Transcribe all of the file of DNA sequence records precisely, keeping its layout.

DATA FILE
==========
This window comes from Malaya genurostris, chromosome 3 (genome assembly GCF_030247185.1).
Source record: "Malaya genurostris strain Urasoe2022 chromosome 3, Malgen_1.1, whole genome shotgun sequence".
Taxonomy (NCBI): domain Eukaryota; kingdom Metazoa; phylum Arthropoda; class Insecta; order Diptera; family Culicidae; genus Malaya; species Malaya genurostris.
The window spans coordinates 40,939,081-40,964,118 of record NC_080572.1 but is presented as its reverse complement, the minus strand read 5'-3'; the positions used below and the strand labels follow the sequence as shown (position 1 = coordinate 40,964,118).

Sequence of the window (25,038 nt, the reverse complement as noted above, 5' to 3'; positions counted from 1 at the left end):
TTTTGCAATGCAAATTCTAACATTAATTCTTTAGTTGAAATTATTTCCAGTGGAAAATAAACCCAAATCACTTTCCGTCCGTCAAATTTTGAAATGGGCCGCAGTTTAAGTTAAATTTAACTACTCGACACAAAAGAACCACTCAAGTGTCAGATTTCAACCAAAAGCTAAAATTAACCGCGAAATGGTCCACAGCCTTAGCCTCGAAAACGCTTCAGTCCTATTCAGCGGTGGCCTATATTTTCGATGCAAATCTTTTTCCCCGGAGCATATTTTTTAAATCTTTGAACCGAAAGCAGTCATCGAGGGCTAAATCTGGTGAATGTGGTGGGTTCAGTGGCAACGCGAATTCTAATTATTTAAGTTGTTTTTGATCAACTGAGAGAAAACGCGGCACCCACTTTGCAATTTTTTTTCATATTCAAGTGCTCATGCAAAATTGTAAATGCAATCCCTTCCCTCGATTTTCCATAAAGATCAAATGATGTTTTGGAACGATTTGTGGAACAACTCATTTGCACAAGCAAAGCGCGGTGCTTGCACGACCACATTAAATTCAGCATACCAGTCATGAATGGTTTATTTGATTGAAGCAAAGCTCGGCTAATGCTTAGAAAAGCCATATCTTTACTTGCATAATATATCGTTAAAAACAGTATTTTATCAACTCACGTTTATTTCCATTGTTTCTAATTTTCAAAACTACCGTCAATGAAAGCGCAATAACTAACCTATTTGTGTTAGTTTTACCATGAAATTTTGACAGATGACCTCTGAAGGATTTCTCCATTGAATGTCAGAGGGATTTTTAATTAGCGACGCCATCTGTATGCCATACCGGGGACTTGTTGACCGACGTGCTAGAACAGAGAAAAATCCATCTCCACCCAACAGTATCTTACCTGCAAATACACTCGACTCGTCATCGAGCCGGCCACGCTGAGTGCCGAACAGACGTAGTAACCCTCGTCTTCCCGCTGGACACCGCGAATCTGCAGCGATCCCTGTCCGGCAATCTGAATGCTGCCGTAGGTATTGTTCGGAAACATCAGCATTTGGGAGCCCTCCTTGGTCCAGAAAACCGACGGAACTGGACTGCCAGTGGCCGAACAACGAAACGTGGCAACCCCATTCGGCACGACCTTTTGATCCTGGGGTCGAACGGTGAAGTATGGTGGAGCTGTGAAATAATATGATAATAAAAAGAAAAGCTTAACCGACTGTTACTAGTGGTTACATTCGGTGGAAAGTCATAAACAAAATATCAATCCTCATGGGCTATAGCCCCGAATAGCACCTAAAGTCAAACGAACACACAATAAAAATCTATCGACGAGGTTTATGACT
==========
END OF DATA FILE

This window comes from Malaya genurostris, chromosome 3 (genome assembly GCF_030247185.1).
Source record: "Malaya genurostris strain Urasoe2022 chromosome 3, Malgen_1.1, whole genome shotgun sequence".
Taxonomy (NCBI): domain Eukaryota; kingdom Metazoa; phylum Arthropoda; class Insecta; order Diptera; family Culicidae; genus Malaya; species Malaya genurostris.
The window spans coordinates 40,939,081-40,964,118 of record NC_080572.1 but is presented as its reverse complement, the minus strand read 5'-3'; the positions used below and the strand labels follow the sequence as shown (position 1 = coordinate 40,964,118).

Sequence of the window (25,038 nt, the reverse complement as noted above, 5' to 3'; positions counted from 1 at the left end):
TTTTGCAATGCAAATTCTAACATTAATTCTTTAGTTGAAATTATTTCCAGTGGAAAATAAACCCAAATCACTTTCCGTCCGTCAAATTTTGAAATGGGCCGCAGTTTAAGTTAAATTTAACTACTCGACACAAAAGAACCACTCAAGTGTCAGATTTCAACCAAAAGCTAAAATTAACCGCGAAATGGTCCACAGCCTTAGCCTCGAAAACGCTTCAGTCCTATTCAGCGGTGGCCTATATTTTCGATGCAAATCTTTTTCCCCGGAGCATATTTTTTAAATCTTTGAACCGAAAGCAGTCATCGAGGGCTAAATCTGGTGAATGTGGTGGGTTCAGTGGCAACGCGAATTCTAATTATTTAAGTTGTTTTTGATCAACTGAGAGAAAACGCGGCACCCACTTTGCAATTTTTTTTCATATTCAAGTGCTCATGCAAAATTGTAAATGCAATCCCTTCCCTCGATTTTCCATAAAGATCAAATGATGTTTTGGAACGATTTGTGGAACAACTCATTTGCACAAGCAAAGCGCGGTGCTTGCACGACCACATTAAATTCAGCATACCAGTCATGAATGGTTTATTTGATTGAAGCAAAGCTCGGCTAATGCTTAGAAAAGCCATATCTTTACTTGCATAATATATCGTTAAAAACAGTATTTTATCAACTCACGTTTATTTCCATTGTTTCTAATTTTCAAAACTACCGTCAATGAAAGCGCAATAACTAACCTATTTGTGTTAGTTTTACCATGAAATTTTGACAGATGACCTCTGAAGGATTTCTCCATTGAATGTCAGAGGGATTTTTAATTAGCGACGCCATCTGTATGCCATACCGGGGACTTGTTGACCGACGTGCTAGAACAGAGAAAAATCCATCTCCACCCAACAGTATCTTACCTGCAAATACACTCGACTCGTCATCGAGCCGGCCACGCTGAGTGCCGAACAGACGTAGTAACCCTCGTCTTCCCGCTGGACACCGCGAATCTGCAGCGATCCCTGTCCGGCAATCTGAATGCTGCCGTAGGTATTGTTCGGAAACATCAGCATTTGGGAGCCCTCCTTGGTCCAGAAAACCGACGGAACTGGACTGCCAGTGGCCGAACAACGAAACGTGGCAACCCCATTCGGCACGACCTTTTGATCCTGGGGTCGAACGGTGAAGTATGGTGGAGCTGTGAAATAATATGATAATAAAAAGAAAAGCTTAACCGACTGTTACTAGTGGTTACATTCGGTGGAAAGTCATAAACAAAATATCAATCCTCATGGGCTATAGCCCCGAATAGCACCTAAAGTCAAACGAACACACAATAAAAATCTATCGACGAGGTTTATGACT